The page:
But this living faith in and spiritual reception of the only Mediator between God and man cannot exist until a man is brought into circumstances in which he needs the Holy One of Israel. Until he is emptied and stripped of all creature strength he cannot truly understand how, nor really desire that the strength of Christ may be made perfect in his weakness. So with Christ’s wisdom; his righteousness; his blood; so with his love; his gracious presence;—all are mere words, loose and floating ideas, dim, dreamy conceptions, until poverty and need lie hard upon the soul, and the blessed Spirit makes known “the unsearchable riches of Christ,” as so many experimental realities. It is this gracious discovery which endears to him the Holy One of Israel. There is no divine faith, no going out of hope, no flowing of affection toward the Holy One of Israel, till “that day,” when he has no one else to look to, no hope in the creature; till all his righteousness fails him, and he feels that he must be saved by free grace, or eternally perish.

J. C. Philpot 1802-1869

24th June

Written by Steven Black on 24/06/2017. Posted in Devotionals

“Forasmuch as ye know that ye were not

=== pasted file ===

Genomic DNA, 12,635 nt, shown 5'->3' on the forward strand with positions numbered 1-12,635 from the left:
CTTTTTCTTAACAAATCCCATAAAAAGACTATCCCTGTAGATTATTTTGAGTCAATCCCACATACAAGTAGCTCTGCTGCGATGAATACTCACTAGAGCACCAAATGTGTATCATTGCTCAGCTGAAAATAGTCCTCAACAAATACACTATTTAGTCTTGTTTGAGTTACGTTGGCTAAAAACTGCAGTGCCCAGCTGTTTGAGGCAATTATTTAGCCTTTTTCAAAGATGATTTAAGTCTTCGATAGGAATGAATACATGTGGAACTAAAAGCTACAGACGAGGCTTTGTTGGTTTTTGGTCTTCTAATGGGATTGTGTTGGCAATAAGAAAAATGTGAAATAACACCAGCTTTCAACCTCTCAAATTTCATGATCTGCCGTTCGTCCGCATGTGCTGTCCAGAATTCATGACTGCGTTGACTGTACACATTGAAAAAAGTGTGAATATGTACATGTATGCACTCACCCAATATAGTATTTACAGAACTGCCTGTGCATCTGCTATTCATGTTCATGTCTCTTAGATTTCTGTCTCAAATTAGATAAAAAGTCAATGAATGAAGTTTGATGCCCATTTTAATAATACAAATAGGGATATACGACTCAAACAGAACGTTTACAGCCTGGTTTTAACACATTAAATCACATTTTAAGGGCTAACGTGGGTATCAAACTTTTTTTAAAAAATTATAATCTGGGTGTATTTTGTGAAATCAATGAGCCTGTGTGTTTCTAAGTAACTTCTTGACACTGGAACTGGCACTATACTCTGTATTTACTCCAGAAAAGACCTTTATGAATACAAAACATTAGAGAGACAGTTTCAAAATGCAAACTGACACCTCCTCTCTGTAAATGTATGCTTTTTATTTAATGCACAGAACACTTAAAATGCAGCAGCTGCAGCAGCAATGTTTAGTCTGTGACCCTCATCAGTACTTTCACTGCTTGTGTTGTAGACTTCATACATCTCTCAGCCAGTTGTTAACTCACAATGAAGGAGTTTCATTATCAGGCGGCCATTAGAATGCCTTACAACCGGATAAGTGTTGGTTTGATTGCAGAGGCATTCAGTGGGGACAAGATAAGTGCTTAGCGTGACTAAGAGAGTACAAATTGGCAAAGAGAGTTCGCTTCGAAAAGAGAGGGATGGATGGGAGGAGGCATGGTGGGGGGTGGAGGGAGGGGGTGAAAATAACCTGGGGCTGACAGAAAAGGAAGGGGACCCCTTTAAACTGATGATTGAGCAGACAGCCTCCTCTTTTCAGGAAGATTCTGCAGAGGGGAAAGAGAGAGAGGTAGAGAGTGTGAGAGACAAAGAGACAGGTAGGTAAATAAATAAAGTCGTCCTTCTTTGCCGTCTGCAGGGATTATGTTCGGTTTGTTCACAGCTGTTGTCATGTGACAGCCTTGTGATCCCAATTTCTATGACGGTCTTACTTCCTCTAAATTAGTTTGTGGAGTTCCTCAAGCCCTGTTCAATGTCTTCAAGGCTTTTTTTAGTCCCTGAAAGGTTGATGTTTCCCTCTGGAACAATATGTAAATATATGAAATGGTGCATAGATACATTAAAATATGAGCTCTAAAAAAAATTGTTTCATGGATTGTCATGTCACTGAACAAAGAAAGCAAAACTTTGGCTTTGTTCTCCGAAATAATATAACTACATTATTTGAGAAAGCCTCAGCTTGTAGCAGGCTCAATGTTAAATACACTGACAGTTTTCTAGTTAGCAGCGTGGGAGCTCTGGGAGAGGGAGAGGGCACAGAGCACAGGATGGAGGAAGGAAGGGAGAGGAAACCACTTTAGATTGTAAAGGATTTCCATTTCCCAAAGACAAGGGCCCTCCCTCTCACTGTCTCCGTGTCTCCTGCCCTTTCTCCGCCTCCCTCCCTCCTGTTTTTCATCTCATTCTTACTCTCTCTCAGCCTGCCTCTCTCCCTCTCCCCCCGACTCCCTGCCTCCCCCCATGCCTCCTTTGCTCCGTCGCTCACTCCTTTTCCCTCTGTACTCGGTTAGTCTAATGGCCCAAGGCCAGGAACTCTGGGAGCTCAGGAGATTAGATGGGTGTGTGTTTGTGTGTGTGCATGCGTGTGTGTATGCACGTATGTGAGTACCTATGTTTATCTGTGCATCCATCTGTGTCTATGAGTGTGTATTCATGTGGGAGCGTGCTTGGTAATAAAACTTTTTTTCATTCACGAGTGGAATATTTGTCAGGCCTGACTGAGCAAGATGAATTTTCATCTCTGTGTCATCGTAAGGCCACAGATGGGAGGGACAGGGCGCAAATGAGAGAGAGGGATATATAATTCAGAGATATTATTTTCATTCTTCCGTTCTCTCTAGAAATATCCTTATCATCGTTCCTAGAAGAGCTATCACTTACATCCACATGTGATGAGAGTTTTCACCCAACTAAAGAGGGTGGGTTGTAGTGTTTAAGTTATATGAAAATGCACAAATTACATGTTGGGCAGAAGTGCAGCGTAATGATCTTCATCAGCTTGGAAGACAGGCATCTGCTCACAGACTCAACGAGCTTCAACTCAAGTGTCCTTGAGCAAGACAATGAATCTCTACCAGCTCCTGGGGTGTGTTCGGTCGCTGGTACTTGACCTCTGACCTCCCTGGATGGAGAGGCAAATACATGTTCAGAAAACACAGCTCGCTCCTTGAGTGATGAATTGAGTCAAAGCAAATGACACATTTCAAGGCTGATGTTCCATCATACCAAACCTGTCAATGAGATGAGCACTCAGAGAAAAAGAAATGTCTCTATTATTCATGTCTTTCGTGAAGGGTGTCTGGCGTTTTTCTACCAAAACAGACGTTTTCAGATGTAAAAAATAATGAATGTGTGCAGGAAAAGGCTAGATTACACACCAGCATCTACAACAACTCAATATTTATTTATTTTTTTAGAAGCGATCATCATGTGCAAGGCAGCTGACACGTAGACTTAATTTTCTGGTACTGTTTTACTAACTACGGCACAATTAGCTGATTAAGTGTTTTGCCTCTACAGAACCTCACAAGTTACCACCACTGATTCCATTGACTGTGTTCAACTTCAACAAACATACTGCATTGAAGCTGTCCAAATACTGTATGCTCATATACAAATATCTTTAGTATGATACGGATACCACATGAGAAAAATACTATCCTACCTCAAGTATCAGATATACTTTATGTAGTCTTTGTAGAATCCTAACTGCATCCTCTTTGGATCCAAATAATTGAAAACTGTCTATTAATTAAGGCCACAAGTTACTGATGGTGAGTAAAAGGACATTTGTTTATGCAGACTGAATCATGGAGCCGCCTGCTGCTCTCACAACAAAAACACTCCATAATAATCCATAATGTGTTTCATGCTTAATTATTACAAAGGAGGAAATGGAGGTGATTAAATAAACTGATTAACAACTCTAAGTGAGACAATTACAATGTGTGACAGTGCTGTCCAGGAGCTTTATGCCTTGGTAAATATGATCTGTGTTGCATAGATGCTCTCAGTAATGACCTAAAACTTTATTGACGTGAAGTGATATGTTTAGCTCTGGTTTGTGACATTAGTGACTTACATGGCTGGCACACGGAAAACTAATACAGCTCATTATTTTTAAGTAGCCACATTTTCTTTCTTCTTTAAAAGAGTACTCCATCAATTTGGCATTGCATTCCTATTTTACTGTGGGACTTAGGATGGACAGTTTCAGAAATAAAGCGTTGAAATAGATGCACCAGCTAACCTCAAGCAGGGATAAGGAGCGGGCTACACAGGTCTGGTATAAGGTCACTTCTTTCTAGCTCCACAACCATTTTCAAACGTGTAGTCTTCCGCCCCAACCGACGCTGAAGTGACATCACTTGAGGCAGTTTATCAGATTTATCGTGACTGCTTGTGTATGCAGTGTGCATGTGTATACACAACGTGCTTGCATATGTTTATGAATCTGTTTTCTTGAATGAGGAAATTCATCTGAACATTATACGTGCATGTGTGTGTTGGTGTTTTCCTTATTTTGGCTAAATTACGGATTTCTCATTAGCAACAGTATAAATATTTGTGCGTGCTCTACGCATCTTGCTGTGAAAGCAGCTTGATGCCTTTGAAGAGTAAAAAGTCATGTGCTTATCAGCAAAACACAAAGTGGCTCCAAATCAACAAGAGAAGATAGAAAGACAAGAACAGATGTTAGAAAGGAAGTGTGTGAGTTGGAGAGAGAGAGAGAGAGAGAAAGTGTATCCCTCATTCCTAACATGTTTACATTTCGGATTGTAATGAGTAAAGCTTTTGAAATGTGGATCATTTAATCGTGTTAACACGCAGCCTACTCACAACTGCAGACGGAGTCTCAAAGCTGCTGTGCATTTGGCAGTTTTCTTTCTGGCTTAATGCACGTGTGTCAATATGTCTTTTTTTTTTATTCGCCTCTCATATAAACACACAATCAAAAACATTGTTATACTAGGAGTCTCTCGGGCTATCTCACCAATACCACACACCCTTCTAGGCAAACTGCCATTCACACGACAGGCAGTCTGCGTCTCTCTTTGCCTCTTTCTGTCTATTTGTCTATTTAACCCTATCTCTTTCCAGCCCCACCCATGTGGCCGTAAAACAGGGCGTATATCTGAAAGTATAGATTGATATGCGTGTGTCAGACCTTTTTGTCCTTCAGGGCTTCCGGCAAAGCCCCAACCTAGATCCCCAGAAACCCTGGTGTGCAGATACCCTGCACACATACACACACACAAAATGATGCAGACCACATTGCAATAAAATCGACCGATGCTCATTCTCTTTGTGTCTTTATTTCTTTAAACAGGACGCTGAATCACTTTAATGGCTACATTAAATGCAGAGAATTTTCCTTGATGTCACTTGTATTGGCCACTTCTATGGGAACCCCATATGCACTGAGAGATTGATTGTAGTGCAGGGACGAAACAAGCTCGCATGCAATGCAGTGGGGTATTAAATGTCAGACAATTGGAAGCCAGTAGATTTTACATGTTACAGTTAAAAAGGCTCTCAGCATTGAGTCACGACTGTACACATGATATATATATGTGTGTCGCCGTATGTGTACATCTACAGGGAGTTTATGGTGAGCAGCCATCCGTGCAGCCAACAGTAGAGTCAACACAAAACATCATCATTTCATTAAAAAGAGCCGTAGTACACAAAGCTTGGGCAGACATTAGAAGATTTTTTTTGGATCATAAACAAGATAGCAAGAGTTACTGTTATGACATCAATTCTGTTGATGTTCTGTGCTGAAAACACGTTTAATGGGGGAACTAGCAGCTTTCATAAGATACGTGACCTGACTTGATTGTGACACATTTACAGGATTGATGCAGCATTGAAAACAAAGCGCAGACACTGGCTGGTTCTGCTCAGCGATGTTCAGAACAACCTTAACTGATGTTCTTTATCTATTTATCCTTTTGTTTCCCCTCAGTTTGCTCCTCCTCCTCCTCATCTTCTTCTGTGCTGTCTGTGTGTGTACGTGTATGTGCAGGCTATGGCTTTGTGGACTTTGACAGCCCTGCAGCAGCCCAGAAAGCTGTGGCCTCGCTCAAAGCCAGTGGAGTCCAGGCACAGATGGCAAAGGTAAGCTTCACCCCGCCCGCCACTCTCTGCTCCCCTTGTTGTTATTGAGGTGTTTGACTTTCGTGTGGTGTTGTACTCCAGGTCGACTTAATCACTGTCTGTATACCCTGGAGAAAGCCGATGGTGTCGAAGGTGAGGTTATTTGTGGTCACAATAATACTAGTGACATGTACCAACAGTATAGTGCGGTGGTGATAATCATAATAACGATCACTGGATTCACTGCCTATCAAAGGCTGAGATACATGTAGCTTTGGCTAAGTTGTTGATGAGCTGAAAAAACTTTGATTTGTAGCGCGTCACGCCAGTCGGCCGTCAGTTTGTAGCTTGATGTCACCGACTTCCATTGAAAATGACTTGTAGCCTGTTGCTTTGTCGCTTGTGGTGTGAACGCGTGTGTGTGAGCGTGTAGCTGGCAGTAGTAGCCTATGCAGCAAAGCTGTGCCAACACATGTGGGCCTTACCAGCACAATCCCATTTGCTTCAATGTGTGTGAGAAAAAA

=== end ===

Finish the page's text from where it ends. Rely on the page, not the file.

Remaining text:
redeemed with corruptible things as silver and gold,
from your vain conversation received by tradition from your fathers;
but with the precious blood of Christ,
as of a lamb without blemish and without spot.”
1 Peter 1:18, 19

O the unspeakable depths of the goodness and mercy of God! O the riches of his superabounding grace! When there was no other way of redemption, God sent his only-begotten Son, that by his precious blood, as of a lamb without blemish and without spot, we might be redeemed from all the consequences of our vain conversation received by tradition from our fathers; and not only from all its consequences, but from its power and practice. It is a knowledge, a personal, experimental knowledge of this redemption, which lays us under a spiritual obligation to walk worthy of our high calling. And it acts in this way.

A view by faith of the bleeding, dying Lamb of God, a seeing and feeling what he suffered in the garden and on the cross to redeem us from hell, will ever make sin hateful in our eyes, and holiness longed after as the soul’s happiest element. If ever sin is mourned over, hated, confessed, and forsaken; if ever there be ardent desires after a conformity to Christ’s image; if there ever be a longing after union and communion with him, it is at the foot of his cross. By it and it alone is the world crucified unto us, and we unto the world; and well may we say that our highest attainment in grace is to have the experience of the Apostle: “I am crucified with Christ: nevertheless I live; yet not I, but Christ liveth in me: and the life which I now live in the flesh I live by the faith of the Son of God, who loved me, and gave himself for me” (Gal. 2:20).

J. C. Philpot 1802-1869

23rd June

Written by Steven Black on 23/06/2017. Posted in Devotionals

“The just shall live by faith.”
Romans 1:17